How it is calculated is provided below, but it’s better to seek legal advice to fully assess the damages that you may claim.

1. General damages

General damages are also called non-pecuniary damages, non-monetary damages, or pain and suffering damages. These are your claims for compensation for the psychological and mental stress that you’ve experienced because of the accident or the injury.

As such, this will not apply in “no-fault” cases, since general damages are paid by the person who is alleged to have been at fault or is the source of the injury.

An exception would be when the denial of your claims by your insurer reaches the courts. Here, the mental stress because of the litigation may be the basis for claiming general damages against your insurer.

Know that general damages in Canada are limited or capped by common law. As of 2023, the cap is approximately C$450,000 which continues to increase every year due to inflation.

2. Special damages

Special damages, or pecuniary damages, are the actual financial losses or expenses that you incurred due to the accident or injury. Some examples are:

  • lost income due to missed work
  • estimated future income while recovering from the injury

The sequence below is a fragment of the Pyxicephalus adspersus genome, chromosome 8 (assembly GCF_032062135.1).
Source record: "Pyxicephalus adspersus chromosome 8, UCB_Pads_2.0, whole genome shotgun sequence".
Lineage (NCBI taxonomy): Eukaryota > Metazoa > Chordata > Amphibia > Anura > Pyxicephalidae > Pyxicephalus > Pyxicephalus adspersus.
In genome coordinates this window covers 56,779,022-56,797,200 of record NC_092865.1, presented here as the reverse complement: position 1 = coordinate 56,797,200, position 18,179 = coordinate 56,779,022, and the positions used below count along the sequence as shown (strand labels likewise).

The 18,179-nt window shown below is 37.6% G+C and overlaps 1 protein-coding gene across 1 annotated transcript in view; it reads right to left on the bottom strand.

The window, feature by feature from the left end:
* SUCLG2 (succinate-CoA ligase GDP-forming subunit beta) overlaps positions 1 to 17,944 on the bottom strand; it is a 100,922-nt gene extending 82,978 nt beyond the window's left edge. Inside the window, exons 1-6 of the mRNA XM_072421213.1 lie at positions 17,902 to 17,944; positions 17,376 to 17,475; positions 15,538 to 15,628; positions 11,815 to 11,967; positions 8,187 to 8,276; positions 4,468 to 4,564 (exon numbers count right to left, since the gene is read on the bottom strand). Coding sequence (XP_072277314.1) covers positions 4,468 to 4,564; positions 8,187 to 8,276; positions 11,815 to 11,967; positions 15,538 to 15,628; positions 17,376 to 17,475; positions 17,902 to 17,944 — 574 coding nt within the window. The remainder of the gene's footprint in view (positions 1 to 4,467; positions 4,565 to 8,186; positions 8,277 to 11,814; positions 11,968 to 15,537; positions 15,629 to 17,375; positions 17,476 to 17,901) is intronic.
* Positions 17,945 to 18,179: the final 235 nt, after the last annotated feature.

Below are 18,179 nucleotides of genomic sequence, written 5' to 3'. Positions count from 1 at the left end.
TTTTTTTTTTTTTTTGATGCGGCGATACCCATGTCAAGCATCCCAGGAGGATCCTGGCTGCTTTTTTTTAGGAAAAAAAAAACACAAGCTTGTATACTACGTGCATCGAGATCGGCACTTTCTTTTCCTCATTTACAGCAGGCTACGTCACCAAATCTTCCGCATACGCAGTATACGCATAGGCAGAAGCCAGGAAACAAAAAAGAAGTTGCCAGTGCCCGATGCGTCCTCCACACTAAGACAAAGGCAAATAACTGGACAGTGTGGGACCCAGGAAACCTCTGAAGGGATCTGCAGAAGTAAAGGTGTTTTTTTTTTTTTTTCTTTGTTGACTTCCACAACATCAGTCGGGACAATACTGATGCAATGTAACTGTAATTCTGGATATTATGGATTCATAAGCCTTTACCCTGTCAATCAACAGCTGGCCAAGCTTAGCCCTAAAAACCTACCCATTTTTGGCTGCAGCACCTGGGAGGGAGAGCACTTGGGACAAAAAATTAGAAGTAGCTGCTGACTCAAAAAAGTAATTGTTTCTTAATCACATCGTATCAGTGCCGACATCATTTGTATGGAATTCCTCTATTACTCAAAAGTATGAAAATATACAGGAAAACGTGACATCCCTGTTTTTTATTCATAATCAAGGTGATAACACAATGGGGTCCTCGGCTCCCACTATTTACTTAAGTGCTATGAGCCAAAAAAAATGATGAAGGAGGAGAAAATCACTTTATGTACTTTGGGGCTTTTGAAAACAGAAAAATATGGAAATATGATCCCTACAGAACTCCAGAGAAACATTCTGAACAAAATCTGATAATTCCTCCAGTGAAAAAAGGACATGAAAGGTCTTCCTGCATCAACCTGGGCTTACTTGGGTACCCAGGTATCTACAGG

• actual hospital bills
  • treatment, therapy, and rehab expenses
  • total damage to your property
  • actual expenses in repairing the damaged property

When filing claims for personal injury cases, it’s important to present evidence to prove these actual and future expenses. Keep any receipts, bills, and documents as your proof in claiming special damages.

Find out how are personal injury claims settled in Canada in this article.

How long do most claims for personal injury take?

The answer depends on your specific case, so speak with a lawyer. Your lawyer can give you an idea of how long your claim for personal injury can be settled.

For the most part, claiming with your insurance company may take up to 4 to 6 weeks. Settlement or negotiations may even take longer. This must be concluded within 3 to 6 months, depending on the province you’re in.

As for the trial proper, it may even take up to 1 to 2 years depending on the complexity of your case.

If you have more questions, consult with the best personal injury lawyers in Canada as ranked by Lexpert.